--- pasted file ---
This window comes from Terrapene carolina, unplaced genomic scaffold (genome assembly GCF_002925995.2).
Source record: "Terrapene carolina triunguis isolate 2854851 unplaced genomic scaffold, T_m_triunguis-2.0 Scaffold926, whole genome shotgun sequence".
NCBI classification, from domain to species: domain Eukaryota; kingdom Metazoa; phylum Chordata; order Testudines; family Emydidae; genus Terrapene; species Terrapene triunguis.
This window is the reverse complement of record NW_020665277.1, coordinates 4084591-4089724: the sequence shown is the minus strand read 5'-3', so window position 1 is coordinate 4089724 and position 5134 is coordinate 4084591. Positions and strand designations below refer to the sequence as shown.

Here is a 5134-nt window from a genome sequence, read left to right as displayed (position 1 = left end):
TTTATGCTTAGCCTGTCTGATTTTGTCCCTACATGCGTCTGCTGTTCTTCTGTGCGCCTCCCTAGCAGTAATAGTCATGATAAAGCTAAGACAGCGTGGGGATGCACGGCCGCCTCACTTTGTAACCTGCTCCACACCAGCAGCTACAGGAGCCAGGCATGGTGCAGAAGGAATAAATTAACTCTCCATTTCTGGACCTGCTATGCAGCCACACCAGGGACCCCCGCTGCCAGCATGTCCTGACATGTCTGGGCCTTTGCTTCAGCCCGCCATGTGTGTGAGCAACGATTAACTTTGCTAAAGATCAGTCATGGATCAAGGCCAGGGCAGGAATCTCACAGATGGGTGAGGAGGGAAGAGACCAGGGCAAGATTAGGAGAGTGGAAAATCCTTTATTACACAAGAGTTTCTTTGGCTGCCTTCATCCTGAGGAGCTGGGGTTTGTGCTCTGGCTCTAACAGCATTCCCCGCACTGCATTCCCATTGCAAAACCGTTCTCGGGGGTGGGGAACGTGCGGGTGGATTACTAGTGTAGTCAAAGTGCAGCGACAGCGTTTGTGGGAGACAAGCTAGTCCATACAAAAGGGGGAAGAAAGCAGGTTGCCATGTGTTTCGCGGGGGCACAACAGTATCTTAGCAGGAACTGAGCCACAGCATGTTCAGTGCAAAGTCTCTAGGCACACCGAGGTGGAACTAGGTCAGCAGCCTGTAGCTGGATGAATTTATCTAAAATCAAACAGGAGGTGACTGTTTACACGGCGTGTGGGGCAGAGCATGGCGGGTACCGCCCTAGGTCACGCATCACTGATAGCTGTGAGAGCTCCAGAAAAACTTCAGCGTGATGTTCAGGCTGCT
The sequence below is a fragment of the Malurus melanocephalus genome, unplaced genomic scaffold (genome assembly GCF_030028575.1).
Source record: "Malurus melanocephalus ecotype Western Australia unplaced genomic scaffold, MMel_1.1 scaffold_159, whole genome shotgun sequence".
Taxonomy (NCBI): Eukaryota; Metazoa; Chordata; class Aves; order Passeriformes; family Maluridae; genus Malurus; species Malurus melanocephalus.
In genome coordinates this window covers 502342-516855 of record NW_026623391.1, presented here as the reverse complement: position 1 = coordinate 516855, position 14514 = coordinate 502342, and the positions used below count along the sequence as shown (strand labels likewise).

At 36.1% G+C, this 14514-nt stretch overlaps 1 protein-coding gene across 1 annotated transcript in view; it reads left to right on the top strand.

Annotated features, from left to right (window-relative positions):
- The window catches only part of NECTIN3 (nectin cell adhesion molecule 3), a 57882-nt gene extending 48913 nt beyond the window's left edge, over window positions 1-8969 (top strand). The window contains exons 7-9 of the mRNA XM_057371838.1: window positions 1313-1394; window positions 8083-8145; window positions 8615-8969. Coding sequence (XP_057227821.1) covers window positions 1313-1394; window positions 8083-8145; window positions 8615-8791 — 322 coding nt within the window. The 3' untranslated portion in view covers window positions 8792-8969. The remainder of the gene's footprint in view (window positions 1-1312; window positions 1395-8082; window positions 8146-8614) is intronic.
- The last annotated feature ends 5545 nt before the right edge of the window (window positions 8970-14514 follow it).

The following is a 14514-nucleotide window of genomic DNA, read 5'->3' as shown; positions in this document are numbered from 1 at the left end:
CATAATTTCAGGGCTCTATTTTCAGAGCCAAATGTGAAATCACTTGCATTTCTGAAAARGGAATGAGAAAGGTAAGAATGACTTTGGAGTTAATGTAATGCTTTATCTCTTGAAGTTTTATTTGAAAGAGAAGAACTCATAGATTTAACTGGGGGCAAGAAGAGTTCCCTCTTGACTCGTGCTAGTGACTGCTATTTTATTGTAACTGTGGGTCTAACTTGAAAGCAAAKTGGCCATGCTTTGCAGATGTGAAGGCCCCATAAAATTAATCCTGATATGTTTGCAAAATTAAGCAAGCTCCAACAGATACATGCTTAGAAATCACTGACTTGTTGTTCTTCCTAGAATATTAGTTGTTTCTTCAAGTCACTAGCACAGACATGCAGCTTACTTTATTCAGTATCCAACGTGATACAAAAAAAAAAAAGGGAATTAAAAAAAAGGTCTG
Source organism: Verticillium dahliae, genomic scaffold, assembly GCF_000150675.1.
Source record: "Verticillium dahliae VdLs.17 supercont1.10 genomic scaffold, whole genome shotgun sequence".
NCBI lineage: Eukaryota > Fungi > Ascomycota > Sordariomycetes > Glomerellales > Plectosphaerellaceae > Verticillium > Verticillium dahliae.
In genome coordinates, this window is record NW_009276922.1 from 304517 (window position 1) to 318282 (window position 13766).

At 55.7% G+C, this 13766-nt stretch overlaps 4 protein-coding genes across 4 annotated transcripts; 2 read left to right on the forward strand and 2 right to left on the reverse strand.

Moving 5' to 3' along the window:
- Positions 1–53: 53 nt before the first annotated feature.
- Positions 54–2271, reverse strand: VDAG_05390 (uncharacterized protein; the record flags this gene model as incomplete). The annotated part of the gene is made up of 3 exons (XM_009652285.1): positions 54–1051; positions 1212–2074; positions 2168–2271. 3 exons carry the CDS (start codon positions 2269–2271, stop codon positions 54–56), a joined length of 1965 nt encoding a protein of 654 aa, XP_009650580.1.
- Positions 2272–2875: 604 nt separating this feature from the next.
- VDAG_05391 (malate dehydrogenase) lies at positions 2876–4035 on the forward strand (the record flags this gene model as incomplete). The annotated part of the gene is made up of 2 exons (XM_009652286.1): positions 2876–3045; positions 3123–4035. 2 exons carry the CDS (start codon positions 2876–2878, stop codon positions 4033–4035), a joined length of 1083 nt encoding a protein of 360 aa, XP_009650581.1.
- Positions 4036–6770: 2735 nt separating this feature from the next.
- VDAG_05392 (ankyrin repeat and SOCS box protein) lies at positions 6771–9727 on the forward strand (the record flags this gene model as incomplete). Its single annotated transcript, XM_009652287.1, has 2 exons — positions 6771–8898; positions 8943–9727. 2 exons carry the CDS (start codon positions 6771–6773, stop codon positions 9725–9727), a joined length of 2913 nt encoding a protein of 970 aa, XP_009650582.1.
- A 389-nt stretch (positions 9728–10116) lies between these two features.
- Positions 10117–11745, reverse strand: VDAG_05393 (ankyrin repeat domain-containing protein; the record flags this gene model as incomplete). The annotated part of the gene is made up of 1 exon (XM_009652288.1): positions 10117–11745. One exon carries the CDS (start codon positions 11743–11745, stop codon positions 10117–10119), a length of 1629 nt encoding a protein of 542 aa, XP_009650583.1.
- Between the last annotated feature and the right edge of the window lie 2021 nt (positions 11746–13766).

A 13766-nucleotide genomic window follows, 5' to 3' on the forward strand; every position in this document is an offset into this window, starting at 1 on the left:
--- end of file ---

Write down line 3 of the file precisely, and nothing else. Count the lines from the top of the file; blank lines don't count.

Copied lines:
NCBI classification, from domain to species: domain Eukaryota; kingdom Metazoa; phylum Chordata; order Testudines; family Emydidae; genus Terrapene; species Terrapene triunguis.